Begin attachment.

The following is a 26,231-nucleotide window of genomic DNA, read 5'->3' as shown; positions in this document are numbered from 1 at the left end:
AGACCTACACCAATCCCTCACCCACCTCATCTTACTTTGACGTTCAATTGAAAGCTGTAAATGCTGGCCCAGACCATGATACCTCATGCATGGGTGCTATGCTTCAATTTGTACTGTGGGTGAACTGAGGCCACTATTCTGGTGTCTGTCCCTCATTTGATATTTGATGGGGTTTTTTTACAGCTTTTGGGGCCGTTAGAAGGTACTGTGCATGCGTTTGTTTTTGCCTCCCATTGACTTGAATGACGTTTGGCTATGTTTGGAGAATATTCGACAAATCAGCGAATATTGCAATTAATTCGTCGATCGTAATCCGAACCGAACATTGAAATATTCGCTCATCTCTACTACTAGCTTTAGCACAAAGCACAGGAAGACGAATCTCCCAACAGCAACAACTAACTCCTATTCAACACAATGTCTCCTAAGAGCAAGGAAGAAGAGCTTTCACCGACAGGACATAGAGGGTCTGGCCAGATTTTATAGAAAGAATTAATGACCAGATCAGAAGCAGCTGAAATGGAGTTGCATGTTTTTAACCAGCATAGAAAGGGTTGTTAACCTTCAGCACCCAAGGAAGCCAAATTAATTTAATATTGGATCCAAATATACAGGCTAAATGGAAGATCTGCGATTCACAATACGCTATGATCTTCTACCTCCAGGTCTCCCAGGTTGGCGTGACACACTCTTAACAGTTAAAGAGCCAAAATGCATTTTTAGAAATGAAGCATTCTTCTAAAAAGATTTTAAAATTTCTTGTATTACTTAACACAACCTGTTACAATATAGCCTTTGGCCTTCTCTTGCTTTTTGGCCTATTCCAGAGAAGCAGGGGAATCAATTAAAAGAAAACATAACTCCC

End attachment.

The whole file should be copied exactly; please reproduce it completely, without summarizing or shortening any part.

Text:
The following is a 26,231-nucleotide window of genomic DNA, read 5'->3' as shown; positions in this document are numbered from 1 at the left end:
AGACCTACACCAATCCCTCACCCACCTCATCTTACTTTGACGTTCAATTGAAAGCTGTAAATGCTGGCCCAGACCATGATACCTCATGCATGGGTGCTATGCTTCAATTTGTACTGTGGGTGAACTGAGGCCACTATTCTGGTGTCTGTCCCTCATTTGATATTTGATGGGGTTTTTTTACAGCTTTTGGGGCCGTTAGAAGGTACTGTGCATGCGTTTGTTTTTGCCTCCCATTGACTTGAATGACGTTTGGCTATGTTTGGAGAATATTCGACAAATCAGCGAATATTGCAATTAATTCGTCGATCGTAATCCGAACCGAACATTGAAATATTCGCTCATCTCTACTACTAGCTTTAGCACAAAGCACAGGAAGACGAATCTCCCAACAGCAACAACTAACTCCTATTCAACACAATGTCTCCTAAGAGCAAGGAAGAAGAGCTTTCACCGACAGGACATAGAGGGTCTGGCCAGATTTTATAGAAAGAATTAATGACCAGATCAGAAGCAGCTGAAATGGAGTTGCATGTTTTTAACCAGCATAGAAAGGGTTGTTAACCTTCAGCACCCAAGGAAGCCAAATTAATTTAATATTGGATCCAAATATACAGGCTAAATGGAAGATCTGCGATTCACAATACGCTATGATCTTCTACCTCCAGGTCTCCCAGGTTGGCGTGACACACTCTTAACAGTTAAAGAGCCAAAATGCATTTTTAGAAATGAAGCATTCTTCTAAAAAGATTTTAAAATTTCTTGTATTACTTAACACAACCTGTTACAATATAGCCTTTGGCCTTCTCTTGCTTTTTGGCCTATTCCAGAGAAGCAGGGGAATCAATTAAAAGAAAACATAACTCCC